A copy of the Complete Works of Shakespeare that inspired Nelson Mandela while he was in prison in South Africa is to go on display in London.
The edition, which was smuggled into the Robben Island jail, includes notes added by Mandela and other prisoners it was shared with.
The book, dubbed the Robben Island Bible, will be part of an exhibition celebrating the playwright.
Shakespeare: Staging the World opens at the British Museum on 19 July.
The book has a cover featuring Hindu deities from Diwali greetings cards, a disguise designed to trick the prison wardens.
The passage Mandela chose as his favourite was from Julius Caesar, just before the Roman statesman leaves for the senate on the Ides of March.
It includes the lines: “Cowards die many times before their deaths/The valiant never taste of death but once.”
Mandela was imprisoned for 27 years during the apartheid years before being released in 1990.
He went on to become the country’s first black president.
The Shakespeare book was smuggled in by fellow prisoner Sonny Venkatrathnam.
The exhibition is part of the World Shakespeare Festival, under the umbrella of the London 2012 Festival.
It will feature almost 200 objects, including an Ides of March coin commissioned by Brutus shortly after the assassination of Caesar in 44 BC.
A number of items excavated from the sites of the Globe and Rose theatres in London, where Shakespeare’s plays were performed during his lifetime, will also be shown.
Nelson Mandela digital archive launched Read More Here
Julius Caesar and Nelson Mandela
You could be forgiven for thinking that William Shakespeare and Nelson Mandela, have absolutely nothing in common.
They come from different historical times, different countries and different cultures. However it was a copy of The Complete Works of William Shakespeare, in particular a passage from Julius Caesar, that spoke to Mandela during one of the darkest times in his life – his imprisonment on Robben Island for his part in the uprising against Apartheid in South Africa.
The copy of the book, known as ‘The Robben Island Bible’ first made its way on to the island with political prisoner Sonny Venkatrathnam, who could only own one book during his imprisonment. Being a former English student he chose The Complete Works of William Shakespeare.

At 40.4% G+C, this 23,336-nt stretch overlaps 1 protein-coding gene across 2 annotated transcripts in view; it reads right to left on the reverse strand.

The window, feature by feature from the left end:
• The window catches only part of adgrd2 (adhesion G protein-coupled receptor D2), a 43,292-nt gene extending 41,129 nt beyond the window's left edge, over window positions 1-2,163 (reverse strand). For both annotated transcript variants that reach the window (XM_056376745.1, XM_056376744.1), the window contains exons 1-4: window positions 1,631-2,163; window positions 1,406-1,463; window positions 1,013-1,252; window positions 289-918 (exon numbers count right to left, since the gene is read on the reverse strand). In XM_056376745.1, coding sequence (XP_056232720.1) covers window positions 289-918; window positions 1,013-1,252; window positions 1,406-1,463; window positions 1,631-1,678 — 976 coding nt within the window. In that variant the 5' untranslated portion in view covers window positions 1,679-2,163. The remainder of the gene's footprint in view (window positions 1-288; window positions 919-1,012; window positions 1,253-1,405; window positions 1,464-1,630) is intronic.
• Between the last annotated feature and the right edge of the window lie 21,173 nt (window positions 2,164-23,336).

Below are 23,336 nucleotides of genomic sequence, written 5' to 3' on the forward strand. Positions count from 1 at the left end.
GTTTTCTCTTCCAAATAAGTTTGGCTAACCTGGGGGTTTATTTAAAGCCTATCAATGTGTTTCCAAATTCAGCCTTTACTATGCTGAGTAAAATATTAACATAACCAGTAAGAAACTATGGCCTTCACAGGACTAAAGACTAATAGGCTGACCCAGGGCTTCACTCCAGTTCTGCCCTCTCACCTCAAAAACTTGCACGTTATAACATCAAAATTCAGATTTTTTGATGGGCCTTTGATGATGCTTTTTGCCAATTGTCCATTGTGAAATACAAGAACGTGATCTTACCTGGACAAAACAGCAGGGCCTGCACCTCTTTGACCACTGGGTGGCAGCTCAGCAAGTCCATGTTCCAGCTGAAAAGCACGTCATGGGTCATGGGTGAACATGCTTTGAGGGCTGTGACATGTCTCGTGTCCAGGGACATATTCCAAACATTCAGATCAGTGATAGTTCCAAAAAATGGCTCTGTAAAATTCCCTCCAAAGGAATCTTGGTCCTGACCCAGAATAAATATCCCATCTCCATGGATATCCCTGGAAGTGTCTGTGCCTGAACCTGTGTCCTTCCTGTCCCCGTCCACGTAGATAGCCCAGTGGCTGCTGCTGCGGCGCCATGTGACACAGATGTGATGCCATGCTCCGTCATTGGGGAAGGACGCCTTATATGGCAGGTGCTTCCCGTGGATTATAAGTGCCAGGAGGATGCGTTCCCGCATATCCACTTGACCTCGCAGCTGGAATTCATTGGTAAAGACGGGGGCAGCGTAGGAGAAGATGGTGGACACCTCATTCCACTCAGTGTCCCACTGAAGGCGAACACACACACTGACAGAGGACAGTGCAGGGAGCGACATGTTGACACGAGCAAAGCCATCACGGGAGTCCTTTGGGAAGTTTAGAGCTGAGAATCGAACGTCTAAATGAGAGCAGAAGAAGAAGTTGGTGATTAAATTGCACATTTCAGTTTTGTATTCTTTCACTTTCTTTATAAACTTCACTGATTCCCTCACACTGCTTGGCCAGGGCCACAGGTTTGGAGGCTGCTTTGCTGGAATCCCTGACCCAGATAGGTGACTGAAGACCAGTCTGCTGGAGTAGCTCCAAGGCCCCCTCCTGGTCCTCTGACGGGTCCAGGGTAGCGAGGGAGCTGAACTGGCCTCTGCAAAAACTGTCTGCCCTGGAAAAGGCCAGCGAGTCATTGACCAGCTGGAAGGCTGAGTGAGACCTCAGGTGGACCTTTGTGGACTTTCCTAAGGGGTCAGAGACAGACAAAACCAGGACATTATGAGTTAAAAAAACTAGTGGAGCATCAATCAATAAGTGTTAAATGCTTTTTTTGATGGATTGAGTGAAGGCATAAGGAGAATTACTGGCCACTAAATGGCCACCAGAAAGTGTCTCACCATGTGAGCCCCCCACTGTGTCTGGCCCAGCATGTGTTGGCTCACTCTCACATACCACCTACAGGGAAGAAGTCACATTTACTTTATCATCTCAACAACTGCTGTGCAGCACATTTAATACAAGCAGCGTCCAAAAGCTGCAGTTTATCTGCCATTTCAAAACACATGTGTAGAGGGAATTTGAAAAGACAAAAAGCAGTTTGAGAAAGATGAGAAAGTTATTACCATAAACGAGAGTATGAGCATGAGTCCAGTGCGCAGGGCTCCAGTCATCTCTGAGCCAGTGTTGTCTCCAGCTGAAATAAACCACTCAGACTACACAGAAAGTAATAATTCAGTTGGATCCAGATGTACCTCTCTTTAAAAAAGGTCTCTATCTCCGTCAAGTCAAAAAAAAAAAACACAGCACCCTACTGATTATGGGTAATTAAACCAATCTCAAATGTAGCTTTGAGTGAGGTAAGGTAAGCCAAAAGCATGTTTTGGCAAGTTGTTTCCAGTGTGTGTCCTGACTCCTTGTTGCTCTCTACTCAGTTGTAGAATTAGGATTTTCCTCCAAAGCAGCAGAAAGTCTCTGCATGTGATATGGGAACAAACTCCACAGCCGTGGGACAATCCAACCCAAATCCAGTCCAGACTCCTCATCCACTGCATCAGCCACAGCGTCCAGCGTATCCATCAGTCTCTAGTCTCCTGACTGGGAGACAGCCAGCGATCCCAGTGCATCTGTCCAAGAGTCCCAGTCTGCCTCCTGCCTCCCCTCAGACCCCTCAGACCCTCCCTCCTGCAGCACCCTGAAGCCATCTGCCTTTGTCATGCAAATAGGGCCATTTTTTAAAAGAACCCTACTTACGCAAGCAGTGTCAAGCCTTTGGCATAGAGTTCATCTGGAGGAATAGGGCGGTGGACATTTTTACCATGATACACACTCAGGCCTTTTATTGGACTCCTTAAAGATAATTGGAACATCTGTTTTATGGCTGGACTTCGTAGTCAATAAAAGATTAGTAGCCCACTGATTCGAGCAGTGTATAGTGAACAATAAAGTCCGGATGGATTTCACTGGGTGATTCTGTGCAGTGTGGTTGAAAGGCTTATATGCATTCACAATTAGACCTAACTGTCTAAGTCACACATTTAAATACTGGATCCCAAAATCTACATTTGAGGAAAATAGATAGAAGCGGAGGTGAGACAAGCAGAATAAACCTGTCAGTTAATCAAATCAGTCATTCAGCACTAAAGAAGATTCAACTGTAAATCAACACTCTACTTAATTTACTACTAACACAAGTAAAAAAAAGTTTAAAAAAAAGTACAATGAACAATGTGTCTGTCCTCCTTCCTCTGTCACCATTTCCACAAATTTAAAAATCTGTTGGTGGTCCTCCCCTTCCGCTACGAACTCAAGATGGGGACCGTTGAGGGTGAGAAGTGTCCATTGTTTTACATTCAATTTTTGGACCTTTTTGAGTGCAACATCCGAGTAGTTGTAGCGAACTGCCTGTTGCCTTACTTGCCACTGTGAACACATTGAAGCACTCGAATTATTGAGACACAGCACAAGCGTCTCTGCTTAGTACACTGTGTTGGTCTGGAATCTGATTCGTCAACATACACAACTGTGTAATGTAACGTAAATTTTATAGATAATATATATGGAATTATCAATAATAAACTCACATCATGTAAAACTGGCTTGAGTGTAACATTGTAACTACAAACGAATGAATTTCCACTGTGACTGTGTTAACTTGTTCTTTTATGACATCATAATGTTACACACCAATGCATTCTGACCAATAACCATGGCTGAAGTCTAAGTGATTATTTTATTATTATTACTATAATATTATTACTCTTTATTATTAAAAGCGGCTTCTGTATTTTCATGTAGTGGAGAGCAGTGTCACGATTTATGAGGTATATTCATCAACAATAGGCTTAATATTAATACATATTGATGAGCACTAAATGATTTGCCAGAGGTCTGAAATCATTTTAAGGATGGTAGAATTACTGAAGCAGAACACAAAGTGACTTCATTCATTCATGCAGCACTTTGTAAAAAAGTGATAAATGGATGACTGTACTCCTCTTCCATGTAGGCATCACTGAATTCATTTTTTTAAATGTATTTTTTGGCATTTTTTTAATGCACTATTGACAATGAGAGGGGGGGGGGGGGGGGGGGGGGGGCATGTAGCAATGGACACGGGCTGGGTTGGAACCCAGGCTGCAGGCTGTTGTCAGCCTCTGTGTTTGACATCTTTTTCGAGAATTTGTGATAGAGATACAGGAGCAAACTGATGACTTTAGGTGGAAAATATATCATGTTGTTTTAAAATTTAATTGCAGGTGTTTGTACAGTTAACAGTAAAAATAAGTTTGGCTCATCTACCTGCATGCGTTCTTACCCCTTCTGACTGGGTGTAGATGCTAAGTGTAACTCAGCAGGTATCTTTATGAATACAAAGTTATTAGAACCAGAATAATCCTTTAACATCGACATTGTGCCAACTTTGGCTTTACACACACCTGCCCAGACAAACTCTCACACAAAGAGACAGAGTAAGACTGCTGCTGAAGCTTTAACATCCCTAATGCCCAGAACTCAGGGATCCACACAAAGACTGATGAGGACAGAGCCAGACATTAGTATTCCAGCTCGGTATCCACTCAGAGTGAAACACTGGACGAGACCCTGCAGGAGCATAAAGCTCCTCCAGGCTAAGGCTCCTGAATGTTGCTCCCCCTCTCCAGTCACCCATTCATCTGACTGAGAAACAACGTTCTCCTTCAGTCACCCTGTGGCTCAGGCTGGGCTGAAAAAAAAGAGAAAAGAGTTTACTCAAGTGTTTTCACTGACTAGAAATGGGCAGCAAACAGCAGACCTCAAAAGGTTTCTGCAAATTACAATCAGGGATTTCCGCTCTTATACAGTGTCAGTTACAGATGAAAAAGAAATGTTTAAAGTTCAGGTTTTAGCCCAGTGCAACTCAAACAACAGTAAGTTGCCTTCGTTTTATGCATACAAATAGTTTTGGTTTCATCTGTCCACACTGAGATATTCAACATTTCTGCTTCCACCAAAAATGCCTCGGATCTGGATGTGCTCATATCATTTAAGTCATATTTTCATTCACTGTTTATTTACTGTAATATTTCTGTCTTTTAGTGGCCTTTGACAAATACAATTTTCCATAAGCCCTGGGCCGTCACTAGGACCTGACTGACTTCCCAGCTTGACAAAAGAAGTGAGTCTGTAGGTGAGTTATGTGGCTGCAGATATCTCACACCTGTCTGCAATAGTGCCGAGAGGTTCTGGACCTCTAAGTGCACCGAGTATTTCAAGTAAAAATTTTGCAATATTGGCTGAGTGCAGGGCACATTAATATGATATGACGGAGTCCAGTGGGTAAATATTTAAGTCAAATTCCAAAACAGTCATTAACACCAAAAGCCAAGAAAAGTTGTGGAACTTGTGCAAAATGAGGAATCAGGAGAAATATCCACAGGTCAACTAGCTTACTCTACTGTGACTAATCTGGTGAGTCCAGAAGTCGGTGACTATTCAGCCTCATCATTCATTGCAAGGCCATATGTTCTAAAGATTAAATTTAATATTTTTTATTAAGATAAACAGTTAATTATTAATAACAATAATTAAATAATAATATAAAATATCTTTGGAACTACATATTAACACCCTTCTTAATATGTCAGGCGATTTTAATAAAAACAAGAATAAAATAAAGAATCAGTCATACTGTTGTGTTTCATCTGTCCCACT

Unfortunately as the environment in the prison worsened, the book was taken away from Venkatrathnam by prison guards and locked in a storeroom. In a sheer stroke of luck, one Sunday during the weekly prayer service, one of the guards ordered Sonny to go and get his Bible.
Quick thinking Venkatrathnam answered that he had left it in the storeroom. He was allowed in to get this misplaced Bible and instead grabbed his copy of The Complete Works. He explained to the warden that it was his ‘Bible’ by William Shakespeare.’ The God fearing wardens who could not understand the text written in Shakespearean English let him keep the book.
The ‘Bible’ was passed between inmates during the 1970’s, all of whom treasured the book and each signed their favourite passages with initials and a date. The book was signed a total of 32 times by prisoners, who highlighted passages and quotes that they found meaningful and profound. They now offer us an insight into how the words of Shakespeare resonated with these men who were imprisoned for campaigning for an equal South Africa.
The passage which spoke to Mandela and signed M, December 16th 1977 was from Shakespeare’s Julius Caesar ‘Cowards die many times before their deaths; The valiant never taste of death but once. Of all the wonders that I yet have heard. It seems to me most strange that men should fear; Seeing that death, a necessary end, Will come when it will come.’
Venkatrathnam who still owns the book has, to this day, refused numerous offers from people wanting to buy the priceless piece of history that is the ‘Robben Island Bible’. Read More about RSC Production of Julius Caesar Here & Here
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Julius Caesar Trailer 2012 Shakespeare Company
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What the Audience Thinks RSC
The Vibes of March RSC in 60 Seconds